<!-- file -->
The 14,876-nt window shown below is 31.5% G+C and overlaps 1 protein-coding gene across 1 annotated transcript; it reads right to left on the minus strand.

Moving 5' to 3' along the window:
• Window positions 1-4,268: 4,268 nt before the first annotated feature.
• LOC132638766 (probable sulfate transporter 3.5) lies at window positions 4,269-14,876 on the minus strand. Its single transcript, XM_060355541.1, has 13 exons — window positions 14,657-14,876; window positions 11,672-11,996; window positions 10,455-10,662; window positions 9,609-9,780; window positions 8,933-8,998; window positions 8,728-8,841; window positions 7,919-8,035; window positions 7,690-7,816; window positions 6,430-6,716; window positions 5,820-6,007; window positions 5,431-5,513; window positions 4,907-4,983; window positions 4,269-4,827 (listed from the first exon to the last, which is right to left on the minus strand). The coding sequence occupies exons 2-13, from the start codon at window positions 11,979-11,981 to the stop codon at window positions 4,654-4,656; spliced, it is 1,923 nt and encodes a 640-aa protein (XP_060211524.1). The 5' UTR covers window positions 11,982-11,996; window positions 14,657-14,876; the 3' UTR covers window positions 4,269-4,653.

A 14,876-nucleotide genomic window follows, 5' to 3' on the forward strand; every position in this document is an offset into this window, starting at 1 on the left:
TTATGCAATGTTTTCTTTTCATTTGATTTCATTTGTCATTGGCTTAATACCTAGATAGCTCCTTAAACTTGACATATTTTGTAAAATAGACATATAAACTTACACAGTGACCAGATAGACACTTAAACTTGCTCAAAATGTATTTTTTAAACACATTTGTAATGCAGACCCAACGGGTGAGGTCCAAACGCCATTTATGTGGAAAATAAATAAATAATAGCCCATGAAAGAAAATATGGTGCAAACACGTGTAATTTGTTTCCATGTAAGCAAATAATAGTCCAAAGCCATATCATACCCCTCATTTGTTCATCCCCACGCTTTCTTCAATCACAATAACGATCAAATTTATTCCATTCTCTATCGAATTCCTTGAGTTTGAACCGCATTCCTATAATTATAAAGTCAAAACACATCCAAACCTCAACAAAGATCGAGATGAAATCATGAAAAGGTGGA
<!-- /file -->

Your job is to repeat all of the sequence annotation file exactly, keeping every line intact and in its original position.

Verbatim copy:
The 14,876-nt window shown below is 31.5% G+C and overlaps 1 protein-coding gene across 1 annotated transcript; it reads right to left on the minus strand.

Moving 5' to 3' along the window:
• Window positions 1-4,268: 4,268 nt before the first annotated feature.
• LOC132638766 (probable sulfate transporter 3.5) lies at window positions 4,269-14,876 on the minus strand. Its single transcript, XM_060355541.1, has 13 exons — window positions 14,657-14,876; window positions 11,672-11,996; window positions 10,455-10,662; window positions 9,609-9,780; window positions 8,933-8,998; window positions 8,728-8,841; window positions 7,919-8,035; window positions 7,690-7,816; window positions 6,430-6,716; window positions 5,820-6,007; window positions 5,431-5,513; window positions 4,907-4,983; window positions 4,269-4,827 (listed from the first exon to the last, which is right to left on the minus strand). The coding sequence occupies exons 2-13, from the start codon at window positions 11,979-11,981 to the stop codon at window positions 4,654-4,656; spliced, it is 1,923 nt and encodes a 640-aa protein (XP_060211524.1). The 5' UTR covers window positions 11,982-11,996; window positions 14,657-14,876; the 3' UTR covers window positions 4,269-4,653.

A 14,876-nucleotide genomic window follows, 5' to 3' on the forward strand; every position in this document is an offset into this window, starting at 1 on the left:
TTATGCAATGTTTTCTTTTCATTTGATTTCATTTGTCATTGGCTTAATACCTAGATAGCTCCTTAAACTTGACATATTTTGTAAAATAGACATATAAACTTACACAGTGACCAGATAGACACTTAAACTTGCTCAAAATGTATTTTTTAAACACATTTGTAATGCAGACCCAACGGGTGAGGTCCAAACGCCATTTATGTGGAAAATAAATAAATAATAGCCCATGAAAGAAAATATGGTGCAAACACGTGTAATTTGTTTCCATGTAAGCAAATAATAGTCCAAAGCCATATCATACCCCTCATTTGTTCATCCCCACGCTTTCTTCAATCACAATAACGATCAAATTTATTCCATTCTCTATCGAATTCCTTGAGTTTGAACCGCATTCCTATAATTATAAAGTCAAAACACATCCAAACCTCAACAAAGATCGAGATGAAATCATGAAAAGGTGGA